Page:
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Skeealyn Vannin, Disk 5 Track 01: Conversation: John Tom Kaighin, Ballagarrett, Bride with J.W. (Bill) Radcliffe

Date(s): 1948

Creator(s): Irish Folklore Commission

Transcript: J. T. Kaighin
Yn shenn ven, v’ee beaghey ayns Skylley Vreeshey as ren y saggyrt cheet lesh shilley
The old woman, she was living in Kirk Bride and the priest did come visiting

urree, as va ee hene d’ee yn jinnair ec y voayrd as va’n muc d’ee yn jinnair
her, and she herself was eating the dinner at the table and the pig was eating the dinner

ass y, ass y phot er y, er y floor, floor, as ren yn saggyrt gra dys yn shenn ven,
out of, out of the pot, on the, on the, floor, floor, and the priest did say to the old woman

“Cur y muc shen magh.” “Cha jean mee cur y muc magh, son ta’n muc,
“Put that pig out.” “ I will not put the pig out, for the pig,

prios, ta’n muc cur lesh argid hym as ta shiuish cur lesh yn argid voym.”...
price, the pig is bringing money to me and you are bringing the money from me”...

J. W. Radcliffe
Shen kiart. As c’red elley er... skeeal elley ayd mysh cheet stiagh ayns y theihll...
That (is) right. And what else on... another story at you about coming into the world...

J. T. Kaighin
As yn saggyrt, “Cur y muc shen magh.” “Cha jean, son ta’n muc cur lesh argid hym
And the priest, “Put that pig out.” “I will not, for the pig is bringing money to me

as ta shiuish goaill yn argid magh, as ren as, mannagh jean shiu soie,
and you are taking the money out, and did and, unless you will sit,

immee shiu magh eisht, immee shiu magh mannagh jean shiu soie.”
go (you) out then, go (you) out unless you will sit.

J. W. Radcliffe
Yn skeeal shen mysh cheet stiagh ayns y theihll. Insh dooin shen.
That story about coming into the world. Tell us that.

J. T. Kaighin

J. W. Radcliffe
Jean oo ginsh dooin y skeeal mychione yn guilley beg,
Will you tell us the story about the little boy,

c’red ren eh loayrt rish e yishag? Cre’n fa ren eh geddyn baase..
what did he say to his father? Why did he die.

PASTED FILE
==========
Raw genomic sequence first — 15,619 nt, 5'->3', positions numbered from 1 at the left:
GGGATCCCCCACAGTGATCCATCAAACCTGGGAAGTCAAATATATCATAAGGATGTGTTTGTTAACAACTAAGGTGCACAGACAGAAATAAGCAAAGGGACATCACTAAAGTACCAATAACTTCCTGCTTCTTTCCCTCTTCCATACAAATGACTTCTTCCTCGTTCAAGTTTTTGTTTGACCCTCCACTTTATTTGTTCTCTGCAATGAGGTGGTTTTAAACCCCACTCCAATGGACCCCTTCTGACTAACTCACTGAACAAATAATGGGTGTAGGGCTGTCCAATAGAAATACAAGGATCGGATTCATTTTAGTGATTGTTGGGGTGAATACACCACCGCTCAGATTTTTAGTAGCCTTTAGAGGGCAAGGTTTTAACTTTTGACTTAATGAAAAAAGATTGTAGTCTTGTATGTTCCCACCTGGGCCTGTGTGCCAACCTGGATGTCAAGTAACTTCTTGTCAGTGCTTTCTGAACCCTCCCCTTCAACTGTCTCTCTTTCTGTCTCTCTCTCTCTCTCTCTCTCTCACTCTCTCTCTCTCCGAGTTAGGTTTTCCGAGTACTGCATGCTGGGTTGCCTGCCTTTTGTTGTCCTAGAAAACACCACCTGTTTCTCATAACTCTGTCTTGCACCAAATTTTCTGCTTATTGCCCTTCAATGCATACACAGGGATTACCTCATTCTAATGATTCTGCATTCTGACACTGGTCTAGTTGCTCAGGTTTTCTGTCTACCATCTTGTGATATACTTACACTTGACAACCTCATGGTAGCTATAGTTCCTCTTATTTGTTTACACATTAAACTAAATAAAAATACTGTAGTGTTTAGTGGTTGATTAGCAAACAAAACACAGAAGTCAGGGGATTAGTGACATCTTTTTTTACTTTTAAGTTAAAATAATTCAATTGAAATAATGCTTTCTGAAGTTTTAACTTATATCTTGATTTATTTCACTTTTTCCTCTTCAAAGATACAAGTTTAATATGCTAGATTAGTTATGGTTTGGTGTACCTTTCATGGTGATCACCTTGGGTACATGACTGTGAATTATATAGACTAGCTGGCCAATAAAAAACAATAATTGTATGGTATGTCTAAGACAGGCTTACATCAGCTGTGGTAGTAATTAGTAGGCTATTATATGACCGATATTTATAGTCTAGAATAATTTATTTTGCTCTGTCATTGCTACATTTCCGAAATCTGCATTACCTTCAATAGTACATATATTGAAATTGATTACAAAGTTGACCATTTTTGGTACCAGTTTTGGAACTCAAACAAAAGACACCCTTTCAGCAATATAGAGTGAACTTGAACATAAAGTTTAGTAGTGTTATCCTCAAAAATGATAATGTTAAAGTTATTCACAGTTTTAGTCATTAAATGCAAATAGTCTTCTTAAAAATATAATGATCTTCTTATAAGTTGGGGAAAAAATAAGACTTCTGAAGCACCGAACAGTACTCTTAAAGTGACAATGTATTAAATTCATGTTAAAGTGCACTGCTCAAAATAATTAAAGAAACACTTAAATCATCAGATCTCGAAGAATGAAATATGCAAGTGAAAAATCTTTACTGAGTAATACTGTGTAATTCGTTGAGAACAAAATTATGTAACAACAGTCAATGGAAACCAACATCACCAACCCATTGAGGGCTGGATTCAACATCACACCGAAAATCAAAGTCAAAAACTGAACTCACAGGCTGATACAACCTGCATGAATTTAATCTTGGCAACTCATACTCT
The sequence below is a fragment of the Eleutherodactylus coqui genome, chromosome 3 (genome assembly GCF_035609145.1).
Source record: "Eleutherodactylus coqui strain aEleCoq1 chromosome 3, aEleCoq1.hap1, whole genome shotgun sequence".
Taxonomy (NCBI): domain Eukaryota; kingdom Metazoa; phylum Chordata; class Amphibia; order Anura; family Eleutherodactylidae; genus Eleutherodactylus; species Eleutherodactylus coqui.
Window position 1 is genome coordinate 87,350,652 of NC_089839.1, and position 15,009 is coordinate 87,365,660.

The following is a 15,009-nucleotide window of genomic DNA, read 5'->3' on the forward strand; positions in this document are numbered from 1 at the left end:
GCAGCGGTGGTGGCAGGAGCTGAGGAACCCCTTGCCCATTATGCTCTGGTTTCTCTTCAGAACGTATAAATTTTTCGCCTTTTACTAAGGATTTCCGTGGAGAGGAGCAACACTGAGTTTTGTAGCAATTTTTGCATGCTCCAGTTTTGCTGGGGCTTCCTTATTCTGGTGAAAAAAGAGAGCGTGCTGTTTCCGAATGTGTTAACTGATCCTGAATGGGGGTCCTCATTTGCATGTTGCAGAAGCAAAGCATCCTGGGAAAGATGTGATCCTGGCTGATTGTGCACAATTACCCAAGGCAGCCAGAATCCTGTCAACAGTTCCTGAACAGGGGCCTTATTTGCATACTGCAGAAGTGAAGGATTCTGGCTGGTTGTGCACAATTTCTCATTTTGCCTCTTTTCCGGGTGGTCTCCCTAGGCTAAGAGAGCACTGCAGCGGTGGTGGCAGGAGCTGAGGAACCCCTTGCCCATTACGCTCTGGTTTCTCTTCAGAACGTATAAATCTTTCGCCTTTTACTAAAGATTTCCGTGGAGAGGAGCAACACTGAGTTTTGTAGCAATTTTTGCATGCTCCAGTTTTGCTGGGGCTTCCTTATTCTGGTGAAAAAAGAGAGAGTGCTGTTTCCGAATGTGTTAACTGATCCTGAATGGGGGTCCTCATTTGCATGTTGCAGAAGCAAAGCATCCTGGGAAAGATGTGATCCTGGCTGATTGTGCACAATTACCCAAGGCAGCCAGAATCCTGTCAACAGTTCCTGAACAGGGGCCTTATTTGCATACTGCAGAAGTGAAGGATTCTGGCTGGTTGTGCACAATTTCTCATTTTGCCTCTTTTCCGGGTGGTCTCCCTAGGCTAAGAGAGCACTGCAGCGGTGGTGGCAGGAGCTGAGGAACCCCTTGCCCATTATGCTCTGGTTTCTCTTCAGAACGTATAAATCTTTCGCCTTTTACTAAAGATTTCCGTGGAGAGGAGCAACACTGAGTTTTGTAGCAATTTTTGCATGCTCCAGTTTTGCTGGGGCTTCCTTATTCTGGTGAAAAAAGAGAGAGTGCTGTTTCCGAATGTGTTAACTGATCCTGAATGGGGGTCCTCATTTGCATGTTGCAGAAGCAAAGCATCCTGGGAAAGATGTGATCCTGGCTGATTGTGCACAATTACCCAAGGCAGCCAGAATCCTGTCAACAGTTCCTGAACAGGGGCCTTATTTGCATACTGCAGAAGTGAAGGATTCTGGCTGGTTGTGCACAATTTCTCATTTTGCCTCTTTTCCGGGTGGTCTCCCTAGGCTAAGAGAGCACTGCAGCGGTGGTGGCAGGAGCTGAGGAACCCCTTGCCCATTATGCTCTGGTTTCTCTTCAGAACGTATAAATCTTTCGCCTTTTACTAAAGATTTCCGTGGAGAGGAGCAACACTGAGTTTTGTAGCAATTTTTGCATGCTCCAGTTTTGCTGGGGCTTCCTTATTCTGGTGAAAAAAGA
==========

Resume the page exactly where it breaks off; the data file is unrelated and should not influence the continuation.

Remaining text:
J. T. Kaighin

J. W. Radcliffe
Shen eh.
That (is) it.

J. T. Kaighin
Oh, well, there’s another story, it’s about the, Will I tell about the Manxman’s prayer?

J. W. Radcliffe

J. T. Kaighin

J. W. Radcliffe

J. T. Kaighin
Well, rooisht ren main cheet ayns y seihll, as rooisht ren main goll ass y seihll,
Well, naked did we come into the world, and naked did we go out of the world,

as ren main cheet ayns y seihll as yn daa laue ain jeihit, as ren main goll ass y seihll
and we did come into the world and our two hands closed, and we did go out of the world

as y daa laue ain foshlit,.... ooilley lhig ain, cha bee red erbee.... daag main as cur lesh red
and our two hands open.... all let to us, will not be anything.... we left and bring any thing

erbee marin, marin, as ren e ben gra rish,.... hooar shiu suit, hooar shiu dty eaddagh,
with us, with us, and his wife did say to got a suit, you got your clothing,

.... va shiu bee foast geddyn poosit rooisht.”
.... you were, will still be getting married naked.”

J. W. Radcliffe
Cre mychione yn skeeal shen ta goll, “Cre’n oyr ren oo geddyn baase son ta palchey ayn.”
What about that story that goes, “Why did you die for there is plenty in?

J. T. Kaighin
Oh, you baa. oh, as, as cur, son hooar shiu baase, jishig mooar,
and, and get, for you died, grandfather,

son va palchey ayns y boayl shoh son dy bragh as dy bragh farraghtyn,
for there was plenty in this place for ever and ever lasting,

as shiu bee, ber, bragh jeh son red erbee argid, ny bee, ny red erbee
and you will be, ever of anything money or will be, or anything

son ta’n sleih geddyn baase son dy freayll, t’ad goaill aggle dy bee ad, dy liooar argid dy freayll eh.
for the people are dieing for to keep, they are frightened that they will be, enough money to keep it.

J. W. Radcliffe
Nod oo gra Padjer y Chiarn ayns Gailck?
Can you say the Lord’s Prayer in Manx?

J. T. Kaighin

J. W. Radcliffe
Nod oo gra yn Padjer y Chiarn ayns Gailck?
Can you say the Lord’s Prayer in Manx?

J. T. Kaighin
What’s that there now?

J. W. Radcliffe
Can you say the Lord’s Prayer?

J. T. Kaighin
No, I can’t. No, no, I got now, and that’s a queer thing, and I knew a one that had no Manx and she knew the Lord’s Prayer. Aye, no Manx.

J. W. Radcliffe
Vel skeeal erbee elley ayd mychione Gailck eirinagh, ny red ennagh myr shen?
Is there any other story at you about farming Manx, or something like that?

J. T. Kaighin
Va dooinney beaghey ayns thie thooit as va muc long.., long..,
There was a man living in a thatched cottage and there was a pig..,

va’n muc ayns y thie maree (marish) eh-hene, as va’n muc goaill jinnair ec yn un traa
the pig was in the house with himself, and the pig was taking dinner at the same time

as va’n dooinney goaill jinnair, as v’eh freayll kirree ayns yn Ayrey
as the man was taking dinner, and he was keeping sheep in the Ayres

as va daa booa echey as va ca, va cabbyl echey as daa,
and there were two sheep at him, there was a horse at him and two,

yn daa dooinney daa cheet dy, dy fakin eh as v’ad gearey, v’ad gearey er,
the two men, two coming to, to see him and they were laughing, they were laughing at him,

as ren eh gra, “My, my vel, my vel ta palchey ayd,” he said,
and he did say, “If, if there is, if there is plenty at you,” he said,

“cha nel palchey,..... cha nel uihllin ayd ...”